Home > Drama Films, Thriller Films > The Woman in the Fifth directed by Paweł Pawlikowski; released in 2011

The Woman in the Fifth directed by Paweł Pawlikowski; released in 2011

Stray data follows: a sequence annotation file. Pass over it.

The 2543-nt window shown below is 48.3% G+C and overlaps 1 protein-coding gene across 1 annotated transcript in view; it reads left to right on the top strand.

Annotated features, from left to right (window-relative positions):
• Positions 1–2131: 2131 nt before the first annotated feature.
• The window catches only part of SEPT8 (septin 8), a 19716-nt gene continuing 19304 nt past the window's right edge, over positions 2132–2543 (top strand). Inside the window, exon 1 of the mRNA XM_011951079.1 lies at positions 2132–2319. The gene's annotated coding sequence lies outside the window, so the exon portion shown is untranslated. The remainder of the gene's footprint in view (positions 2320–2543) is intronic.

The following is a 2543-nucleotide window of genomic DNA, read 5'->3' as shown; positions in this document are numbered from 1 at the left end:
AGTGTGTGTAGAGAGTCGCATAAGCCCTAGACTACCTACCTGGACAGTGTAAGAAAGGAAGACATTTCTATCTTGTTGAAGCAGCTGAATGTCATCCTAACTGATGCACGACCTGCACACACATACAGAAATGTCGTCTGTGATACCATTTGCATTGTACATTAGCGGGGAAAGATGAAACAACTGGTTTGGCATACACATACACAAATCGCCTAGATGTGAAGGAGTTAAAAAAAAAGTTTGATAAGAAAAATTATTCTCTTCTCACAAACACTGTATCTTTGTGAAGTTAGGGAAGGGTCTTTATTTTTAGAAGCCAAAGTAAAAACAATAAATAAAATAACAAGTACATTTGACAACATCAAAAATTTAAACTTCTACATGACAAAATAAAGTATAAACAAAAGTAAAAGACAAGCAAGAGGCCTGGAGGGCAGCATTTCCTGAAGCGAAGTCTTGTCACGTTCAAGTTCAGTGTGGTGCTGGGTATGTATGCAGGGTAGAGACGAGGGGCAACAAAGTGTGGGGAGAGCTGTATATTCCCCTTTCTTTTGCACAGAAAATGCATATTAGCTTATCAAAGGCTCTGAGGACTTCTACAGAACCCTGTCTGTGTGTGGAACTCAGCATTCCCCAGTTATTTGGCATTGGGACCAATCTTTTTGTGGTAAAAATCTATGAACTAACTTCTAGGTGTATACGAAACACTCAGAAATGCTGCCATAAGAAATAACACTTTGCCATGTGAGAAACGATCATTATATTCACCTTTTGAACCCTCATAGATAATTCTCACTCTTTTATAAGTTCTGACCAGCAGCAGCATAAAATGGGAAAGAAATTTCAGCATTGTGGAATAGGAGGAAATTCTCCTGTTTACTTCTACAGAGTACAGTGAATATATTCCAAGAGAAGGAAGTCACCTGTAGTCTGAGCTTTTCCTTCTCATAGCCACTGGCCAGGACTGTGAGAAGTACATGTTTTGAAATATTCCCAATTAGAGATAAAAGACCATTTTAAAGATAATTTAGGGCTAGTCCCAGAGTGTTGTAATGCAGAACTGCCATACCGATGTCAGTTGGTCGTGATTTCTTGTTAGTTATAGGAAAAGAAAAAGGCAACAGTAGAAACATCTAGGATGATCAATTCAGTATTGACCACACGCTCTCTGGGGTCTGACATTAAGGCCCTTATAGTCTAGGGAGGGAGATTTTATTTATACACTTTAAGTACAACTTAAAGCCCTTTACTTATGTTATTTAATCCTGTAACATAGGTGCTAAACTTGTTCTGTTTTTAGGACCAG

What is there to say about this film? Is it a romance, is it a drama, is it a violent thriller? If you were to combine all three of those genres, you would still probably be wrong. The film starts out as an innocent story of a broken man, with an unexplained past wanting to get closer to his six-year-old daughter in a small unpopulated unnamed French town. From then on, the levels of intrigue, suspense and confusion mount and you are pulled quickly and cleanly through a timeless period in the life of an American writer who may or may not be completely sane. He is used differently by three women, his wife hates him and sees him as the reason why they broke up, which may be wrong, as you are again, much like his past, not given any sort of basis to understand their relationship. Margit (Kristin Scott Thomas) is his escape, the one he uses to pour out all his feelings and needs without any censorship; the scenes with Margit, once the film is finished add to the confusion of the entire movie but at the same time help you understand what is going on with the other women in the film. The final woman, Ania, played kindly by Joanna Kulig is the one who truly loves him but the one he shows most negativity towards, which completely explains the frame of mind he is in. Much like the classic David Fincher film ‘Fight Club’, this film doesn’t fully explain itself to the very end, which makes for, at points, some tedious viewing but at the same time the intrigue is so much that you can’t help but watch it till the very end. This may have been the point of the film and if it was, the film maker has more than achieved what they set out to do. If Pawlikowski set out to confuse you on a level that is hard to explain but when viewed, easy to understand, in a world so close to reality that you could be there, then this could be one of the best films I have seen in recent years. Ethan Hawke’s French is great and acting along side a legend of 80’s French Cinema, Kristin Scott Thomas, it’s not hard to see why this film has been highly praised and with the use of American English speech throughout, this film could easily make the move into the more commercial market. I also enjoyed the performance of the French supporting cast, mainly the inhabitants of the hotel, who were as close to reality as you could get, which is in great contrast to the rest of the film, as it seemed like one long dream sequence, reminiscent of Cameron Crowe’s ‘Vanilla Sky’. I enjoyed this film and believe it will see Ethan Hawke go on to achieve even better things in the future and also underline the presence of Kristin Scott Thomas as one of the best actors of the last 30 years. I would recommend this to fans of French Cinema and the two main stars.


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